The meat industry is one of the top contributors to climate change, directly and indirectly producing about 14.5 percent of the world’s anthropogenic greenhouse gas emissions, and global meat consumption is on the rise. People generally like eating meat—when poor people start making more money, they almost invariably start buying more meat. As the population grows and eats more animal products, the consequences for climate change, pollution, and land use could be catastrophic.

Attempts to reduce meat consumption usually focus on baby steps — Meatless Monday and “vegan before 6,”passable fake chicken, and in vitro burgers. If the world is going to eat less meat, it’s going to have to be coaxed and cajoled into doing it, according to conventional wisdom.

But what if the convincing were the easy part? Suppose everyone in the world voluntarily stopped eating meat, en masse. I know it’s not actually going to happen. But the best-case scenario from a climate perspective would be if all 7 billion of us woke up one day and realized that PETA was right all along. If this collective change of spirit came to pass, like Peter Singer’s dearest fantasy come true, what would the ramifications be?

 

At least one research team has run the numbers on what global veganism would mean for the planet. In 2009 researchers from the Netherlands Environmental Assessment Agency published their projections of the greenhouse gas consequences if humanity came to eat less meat, no meat, or no animal products at all. The researchers predicted that universal veganism would reduce agriculture-related carbon emissions by 17 percent, methane emissions by 24 percent, and nitrous oxide emissions by 21 percent by 2050. Universal vegetarianism would result in similarly impressive reductions in greenhouse gas emissions. What’s more, the Dutch researchers found that worldwide vegetarianism or veganism would achieve these gains at a much lower cost than a purely energy-focused intervention involving carbon taxes and renewable energy technology. The upshot: Universal eschewal of meat wouldn’t single-handedly stave off global warming, but it would go a long way toward mitigating climate change.

The Dutch researchers didn’t take into account what else might happen if everyone gave up meat. “In this scenario study we have ignored possible socio-economic implications such as the effect of health changes on GDP and population numbers,” wrote Elke Stehfest and her colleagues. “We have not analyzed the agro-economic consequences of the dietary changes and its implications; such consequences might not only involve transition costs, but also impacts on land prices. The costs that are associated with this transition might obviously offset some of the gains discussed here.”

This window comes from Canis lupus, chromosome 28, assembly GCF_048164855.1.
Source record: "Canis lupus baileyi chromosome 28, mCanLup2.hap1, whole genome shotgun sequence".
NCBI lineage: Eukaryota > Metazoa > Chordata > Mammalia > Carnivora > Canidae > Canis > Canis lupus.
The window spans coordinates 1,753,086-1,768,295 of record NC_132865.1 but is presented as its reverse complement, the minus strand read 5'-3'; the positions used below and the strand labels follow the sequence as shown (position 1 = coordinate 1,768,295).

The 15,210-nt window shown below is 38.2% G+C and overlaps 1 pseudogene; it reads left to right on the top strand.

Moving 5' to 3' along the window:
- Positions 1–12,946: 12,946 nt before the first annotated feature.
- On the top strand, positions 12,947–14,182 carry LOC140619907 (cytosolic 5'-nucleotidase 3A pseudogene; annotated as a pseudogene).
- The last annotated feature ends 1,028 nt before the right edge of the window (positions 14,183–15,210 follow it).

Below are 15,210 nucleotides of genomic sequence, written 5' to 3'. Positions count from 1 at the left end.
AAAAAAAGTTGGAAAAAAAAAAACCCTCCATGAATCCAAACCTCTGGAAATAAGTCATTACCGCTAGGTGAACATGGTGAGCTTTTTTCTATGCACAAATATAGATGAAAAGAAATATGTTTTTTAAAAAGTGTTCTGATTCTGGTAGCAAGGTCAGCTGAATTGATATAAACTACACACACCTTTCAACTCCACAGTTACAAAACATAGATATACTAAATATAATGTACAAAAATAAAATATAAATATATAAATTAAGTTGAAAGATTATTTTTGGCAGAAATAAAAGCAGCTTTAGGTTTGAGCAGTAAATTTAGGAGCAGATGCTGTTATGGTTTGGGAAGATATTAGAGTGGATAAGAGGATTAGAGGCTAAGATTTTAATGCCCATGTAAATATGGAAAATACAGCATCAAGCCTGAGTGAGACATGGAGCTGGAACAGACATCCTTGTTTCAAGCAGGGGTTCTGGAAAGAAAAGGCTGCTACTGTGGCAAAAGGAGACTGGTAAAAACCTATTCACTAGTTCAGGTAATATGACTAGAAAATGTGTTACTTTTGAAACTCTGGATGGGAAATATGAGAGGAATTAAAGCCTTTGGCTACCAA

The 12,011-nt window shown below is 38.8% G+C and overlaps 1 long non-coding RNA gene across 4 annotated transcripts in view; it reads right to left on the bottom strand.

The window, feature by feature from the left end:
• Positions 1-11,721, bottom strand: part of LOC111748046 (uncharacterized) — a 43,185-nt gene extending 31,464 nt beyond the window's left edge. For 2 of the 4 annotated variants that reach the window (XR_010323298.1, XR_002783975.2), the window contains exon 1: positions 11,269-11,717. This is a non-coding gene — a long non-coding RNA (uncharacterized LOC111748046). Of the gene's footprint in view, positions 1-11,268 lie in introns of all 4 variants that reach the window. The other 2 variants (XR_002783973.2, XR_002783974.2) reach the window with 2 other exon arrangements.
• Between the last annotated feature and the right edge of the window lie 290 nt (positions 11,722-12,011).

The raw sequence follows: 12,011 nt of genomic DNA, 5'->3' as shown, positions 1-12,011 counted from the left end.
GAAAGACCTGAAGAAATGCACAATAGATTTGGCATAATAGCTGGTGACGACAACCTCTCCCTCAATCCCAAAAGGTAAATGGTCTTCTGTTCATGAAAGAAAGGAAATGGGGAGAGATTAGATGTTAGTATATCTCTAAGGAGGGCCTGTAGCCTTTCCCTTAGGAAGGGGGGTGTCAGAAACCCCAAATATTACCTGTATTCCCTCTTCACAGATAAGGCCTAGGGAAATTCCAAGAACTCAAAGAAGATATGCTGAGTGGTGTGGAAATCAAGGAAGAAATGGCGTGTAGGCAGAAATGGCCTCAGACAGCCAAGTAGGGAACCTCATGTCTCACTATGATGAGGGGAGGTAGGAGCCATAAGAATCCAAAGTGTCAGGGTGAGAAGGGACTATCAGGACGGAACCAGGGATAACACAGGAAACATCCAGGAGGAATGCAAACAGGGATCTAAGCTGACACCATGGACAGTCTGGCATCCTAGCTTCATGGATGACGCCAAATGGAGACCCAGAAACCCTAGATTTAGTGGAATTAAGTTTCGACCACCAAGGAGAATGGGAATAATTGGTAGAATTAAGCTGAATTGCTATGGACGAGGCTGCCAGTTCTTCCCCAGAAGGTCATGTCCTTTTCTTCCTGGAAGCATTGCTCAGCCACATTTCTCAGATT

Indeed. If the world actually did collectively go vegetarian or vegan over the course of a decade or two, it’s reasonable to think the economy would tank. According to “Livestock’s Long Shadow,” the influential 2006 U.N. report about meat’s devastating environmental effects, livestock production accounts for 1.4 percent of the world’s total GDP. The production and sale of animal products account for 1.3 billion people’s jobs, and 987 million of those people are poor. If demand for meat were to disappear overnight, those people’s livelihoods would disappear, and they would have to find new ways of making money. Now, some of them—like the industrial farmers who grow the corn that currently goes to feed animals on factory farms—would be in a position to adapt by shifting to in-demand plant-based food production. Others, namely the “huge number of people involved in livestock for lack of an alternative, particularly in Africa and Asia,” would probably be out of luck. (Things would be better for the global poor involved in the livestock trade if everyone continued to consume other animal products, such as eggs, milk, and wool, than if everyone decided to go vegan.) As the economy adjusted to the sudden lack of demand for meat products, we would expect to see widespread suffering and social unrest.

A second major ramification of global vegetarianism would be expanses of new land available. Currently, grazing land for ruminants—cows and their kin—accounts for a staggering 26 percent of the world’s ice-free land surface. The Dutch scientists predict that 2.7 billion hectares (about 10.4 million square miles) of that grazing land would be freed up by global vegetarianism, along with 100 million hectares (about 386,000 square miles) of land that’s currently used to grow crops for livestock. Not all of this land would be suitable for humans, but surely it stands to reason that this sudden influx of new territory would make land much cheaper on the whole.